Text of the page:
Across the UK, as an austerity-minded government is cutting public services and social programs, a grassroots movement has emerged demanding that the corporations, banks and superrich individuals who caused the global economic crisis in the first place pay their fair share of taxes.
As Johann Hari reported in his recent Nation article, "How to Build a Progressive Tea Party," a group calling itself UK Uncut has occupied the storefronts of corporations and banks across the UK, demanding that these offenders pay their "membership fee for a civilized society.”
UK Uncut has changed the nature of the debate in Great Britain successfully channeling popular outrage and unrest over severe budget cuts and service shortfalls toward the rightful causes of the problems.
In this country, UK Uncut’s example, as described in Hari’s piece, has struck a chord with American citizens, and the newly-founded grassroots group US Uncut has planned its first actions for this Saturday, February 26, at Bank of America locations across the country. (Why BoA? It received $45 billion in government bailout funds while funneling its tax dollars into 115 separate offshore tax havens.)
"The $3 in my wallet is more than ExxonMobil, GE and Bank of America paid in taxes last year, combined," said Carl Gibson, founder of US Uncut. "There’s a direct connection between corporate tax dodging and what’s happening to real people’s lives. Because of overseas tax havens and other tax loopholes, US corporations are making profits in America but barely paying taxes here. If we close those loopholes, we wouldn’t have to be cutting back on firefighters, library hours and student loans."
Check the US Uncut website for information on when and where protests will take place and consider joining demonstrators to demand an end to the corrupt system that allows corporations to go untaxed while services and programs for low- and middle-income Americans are savagely cut.
There are currently more than four dozen actions planned coast to coast.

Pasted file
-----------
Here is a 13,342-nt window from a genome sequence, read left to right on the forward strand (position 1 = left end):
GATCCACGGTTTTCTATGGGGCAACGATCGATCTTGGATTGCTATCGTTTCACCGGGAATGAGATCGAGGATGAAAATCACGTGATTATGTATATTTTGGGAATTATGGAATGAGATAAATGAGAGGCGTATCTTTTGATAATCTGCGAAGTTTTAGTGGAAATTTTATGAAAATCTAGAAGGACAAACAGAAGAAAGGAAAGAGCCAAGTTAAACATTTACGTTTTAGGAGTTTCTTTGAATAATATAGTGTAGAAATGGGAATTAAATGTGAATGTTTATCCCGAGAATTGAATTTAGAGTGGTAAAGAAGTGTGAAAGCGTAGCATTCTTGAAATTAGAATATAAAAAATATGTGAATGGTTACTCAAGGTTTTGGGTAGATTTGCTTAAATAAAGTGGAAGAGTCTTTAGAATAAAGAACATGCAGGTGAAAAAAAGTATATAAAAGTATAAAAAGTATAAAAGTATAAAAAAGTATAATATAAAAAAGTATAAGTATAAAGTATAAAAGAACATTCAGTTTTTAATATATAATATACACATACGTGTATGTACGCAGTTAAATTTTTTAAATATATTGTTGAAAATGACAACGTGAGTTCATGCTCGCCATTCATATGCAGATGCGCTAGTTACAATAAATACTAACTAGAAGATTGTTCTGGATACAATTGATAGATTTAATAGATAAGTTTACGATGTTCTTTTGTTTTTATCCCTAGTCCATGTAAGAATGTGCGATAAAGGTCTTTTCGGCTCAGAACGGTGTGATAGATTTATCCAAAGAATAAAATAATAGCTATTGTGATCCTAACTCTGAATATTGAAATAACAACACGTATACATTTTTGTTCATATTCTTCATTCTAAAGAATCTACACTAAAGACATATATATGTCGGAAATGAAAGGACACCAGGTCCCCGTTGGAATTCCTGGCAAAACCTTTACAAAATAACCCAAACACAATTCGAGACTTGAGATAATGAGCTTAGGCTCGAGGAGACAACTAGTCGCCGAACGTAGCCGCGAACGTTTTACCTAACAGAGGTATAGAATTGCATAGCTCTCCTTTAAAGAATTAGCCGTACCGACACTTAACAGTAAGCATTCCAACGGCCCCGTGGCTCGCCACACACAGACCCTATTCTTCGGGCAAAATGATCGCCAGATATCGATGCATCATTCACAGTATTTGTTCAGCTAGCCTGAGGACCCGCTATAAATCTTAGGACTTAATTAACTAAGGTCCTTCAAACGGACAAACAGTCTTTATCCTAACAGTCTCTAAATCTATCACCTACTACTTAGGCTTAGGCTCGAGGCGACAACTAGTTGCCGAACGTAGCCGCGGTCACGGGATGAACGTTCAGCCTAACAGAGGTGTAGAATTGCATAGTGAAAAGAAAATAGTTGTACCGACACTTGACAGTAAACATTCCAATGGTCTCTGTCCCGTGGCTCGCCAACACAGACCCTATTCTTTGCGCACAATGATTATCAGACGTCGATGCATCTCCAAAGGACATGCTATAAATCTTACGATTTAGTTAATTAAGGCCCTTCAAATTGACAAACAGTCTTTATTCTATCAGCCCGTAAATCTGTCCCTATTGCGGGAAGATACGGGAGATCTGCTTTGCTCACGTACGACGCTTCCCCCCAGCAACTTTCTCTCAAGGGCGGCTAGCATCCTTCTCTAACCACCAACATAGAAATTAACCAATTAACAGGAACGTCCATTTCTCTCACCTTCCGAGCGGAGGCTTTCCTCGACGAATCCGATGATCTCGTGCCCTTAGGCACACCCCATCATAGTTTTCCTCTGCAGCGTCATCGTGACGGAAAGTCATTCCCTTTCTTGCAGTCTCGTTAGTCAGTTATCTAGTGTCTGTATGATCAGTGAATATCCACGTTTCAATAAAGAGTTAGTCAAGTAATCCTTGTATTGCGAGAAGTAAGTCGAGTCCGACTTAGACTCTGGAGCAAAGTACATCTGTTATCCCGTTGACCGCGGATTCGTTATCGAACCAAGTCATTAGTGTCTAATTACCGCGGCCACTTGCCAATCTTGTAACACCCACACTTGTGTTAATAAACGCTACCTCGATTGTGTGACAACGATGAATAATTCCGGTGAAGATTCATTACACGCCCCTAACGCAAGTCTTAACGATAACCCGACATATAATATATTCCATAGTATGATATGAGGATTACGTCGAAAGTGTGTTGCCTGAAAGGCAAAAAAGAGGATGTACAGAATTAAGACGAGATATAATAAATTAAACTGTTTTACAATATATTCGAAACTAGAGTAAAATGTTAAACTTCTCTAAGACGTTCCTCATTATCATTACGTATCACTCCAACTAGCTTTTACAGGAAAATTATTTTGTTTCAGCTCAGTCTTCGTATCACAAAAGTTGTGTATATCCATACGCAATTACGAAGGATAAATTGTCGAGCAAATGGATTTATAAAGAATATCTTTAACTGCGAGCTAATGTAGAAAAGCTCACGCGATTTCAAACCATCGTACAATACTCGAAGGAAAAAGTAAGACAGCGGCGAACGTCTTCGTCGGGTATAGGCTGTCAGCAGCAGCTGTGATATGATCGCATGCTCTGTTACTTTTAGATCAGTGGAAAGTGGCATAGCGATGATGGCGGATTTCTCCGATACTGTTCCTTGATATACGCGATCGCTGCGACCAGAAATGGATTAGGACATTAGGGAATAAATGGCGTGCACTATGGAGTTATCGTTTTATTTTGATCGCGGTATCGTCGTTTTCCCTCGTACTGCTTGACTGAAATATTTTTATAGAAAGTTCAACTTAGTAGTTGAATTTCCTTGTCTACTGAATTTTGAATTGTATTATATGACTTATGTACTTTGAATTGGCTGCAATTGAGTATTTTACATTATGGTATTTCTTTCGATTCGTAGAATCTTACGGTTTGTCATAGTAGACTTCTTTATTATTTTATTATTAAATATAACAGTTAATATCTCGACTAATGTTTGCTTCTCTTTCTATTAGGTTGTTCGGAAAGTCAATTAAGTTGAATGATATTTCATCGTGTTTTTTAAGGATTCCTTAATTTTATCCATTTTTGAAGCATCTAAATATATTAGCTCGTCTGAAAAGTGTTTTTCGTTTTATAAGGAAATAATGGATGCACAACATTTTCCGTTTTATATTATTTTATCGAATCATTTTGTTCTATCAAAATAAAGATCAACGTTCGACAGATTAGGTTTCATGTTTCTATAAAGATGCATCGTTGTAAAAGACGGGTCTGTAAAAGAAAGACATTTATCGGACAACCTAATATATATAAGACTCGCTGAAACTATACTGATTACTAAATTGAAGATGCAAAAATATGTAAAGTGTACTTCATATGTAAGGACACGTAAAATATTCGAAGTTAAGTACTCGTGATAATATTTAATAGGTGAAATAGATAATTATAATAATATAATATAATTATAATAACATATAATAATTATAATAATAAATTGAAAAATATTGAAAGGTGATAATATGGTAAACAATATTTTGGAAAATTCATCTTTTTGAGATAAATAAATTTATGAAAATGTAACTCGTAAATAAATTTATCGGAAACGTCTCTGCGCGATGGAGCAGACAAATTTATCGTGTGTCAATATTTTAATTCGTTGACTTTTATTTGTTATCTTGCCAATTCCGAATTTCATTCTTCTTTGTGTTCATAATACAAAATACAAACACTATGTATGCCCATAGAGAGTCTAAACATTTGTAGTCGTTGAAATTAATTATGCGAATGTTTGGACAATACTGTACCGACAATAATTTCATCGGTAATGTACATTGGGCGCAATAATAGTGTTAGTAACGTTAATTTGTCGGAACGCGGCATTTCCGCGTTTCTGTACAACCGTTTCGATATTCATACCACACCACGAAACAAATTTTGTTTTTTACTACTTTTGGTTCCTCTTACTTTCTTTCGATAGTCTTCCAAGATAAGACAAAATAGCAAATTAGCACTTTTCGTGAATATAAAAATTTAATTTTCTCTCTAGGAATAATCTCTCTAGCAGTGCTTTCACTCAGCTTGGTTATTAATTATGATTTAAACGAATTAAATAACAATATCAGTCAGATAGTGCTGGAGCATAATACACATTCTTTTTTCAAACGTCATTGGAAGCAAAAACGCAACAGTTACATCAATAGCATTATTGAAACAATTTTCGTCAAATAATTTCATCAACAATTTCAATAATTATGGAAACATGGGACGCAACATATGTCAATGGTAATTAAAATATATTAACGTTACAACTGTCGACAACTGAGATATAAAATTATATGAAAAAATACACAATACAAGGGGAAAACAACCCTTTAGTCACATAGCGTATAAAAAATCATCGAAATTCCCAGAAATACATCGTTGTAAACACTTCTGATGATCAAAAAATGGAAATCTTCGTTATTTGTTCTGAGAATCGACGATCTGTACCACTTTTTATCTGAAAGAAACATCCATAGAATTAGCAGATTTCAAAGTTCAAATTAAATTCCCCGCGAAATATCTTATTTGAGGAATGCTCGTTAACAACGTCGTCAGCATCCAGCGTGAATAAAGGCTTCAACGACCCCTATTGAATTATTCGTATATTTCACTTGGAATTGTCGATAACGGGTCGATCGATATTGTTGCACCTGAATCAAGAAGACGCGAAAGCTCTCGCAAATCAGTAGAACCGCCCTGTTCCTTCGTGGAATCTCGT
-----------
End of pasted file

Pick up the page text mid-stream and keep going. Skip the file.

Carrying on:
In Washington, DC protesters will meet at the corner of 19th and N Streets NW promptly at 10:00 am where instructions and guidelines will be given for a "light hearted, fun, and creative" action featuring a “teacher” will give a brief “lesson” about corporate tax avoidance to BoK customers and employees. Desired props include graduation caps and librarian glasses!
Philadelphia Uncut is planning a noon protest outside of Comcast’s Headquarters at 1701 John F. Kennedy Blvd in resistance to their dodging taxes and using NBC to spout propaganda in favor of cuts to public services.
Bostonians will meet at 9:00 am in front of Starbucks on the corner of Mass Ave and Prospect street in Cambridge in preparation for a creative, peaceful protest/sit-in in front of a nearby Boston branch of Bank of America. The organizers ask those "who can keep a decent beat" to bring "whatever kind of percussion instrument you’ve got!!" Makeshift drum sticks, street style buckets and metal-lids are all encouraged.
In Red Bank, NJ, rotating groups of actor activists will stage a sort of running skit at Red Bank’s BoK on 170 Broad Street, going into the bank with different prop — an empty book, an empty plate, an empty medical kit — illustrating what so many Americans are being deprived of because Bank of America and other corporations don’t pay their fair share of taxes.
There will be a broad-based affiliated protest at the San Diego County Administrative Building in California at noon to demand legislative assistance for unemployed workers in need.
In Denver, there’ll be a noon rally at the State Capitol steps in a protest against corporate tax dodging led by a strong local coalition mobilized by Denver MoveOn.
In Richmond, VA, join the Rally to Save the American Dream called by moveon.org with workers and people of America standing in solidarity with the people of Wisconsin, refusing to accept cuts and rights hard fought and earned.
To let us know your written impressions, please use the comments field below. We’ll be carefully reading every comment and we’ll use many of the contributions in a demonstrator’s notebook culled from accounts of the actions from activists coast to coast.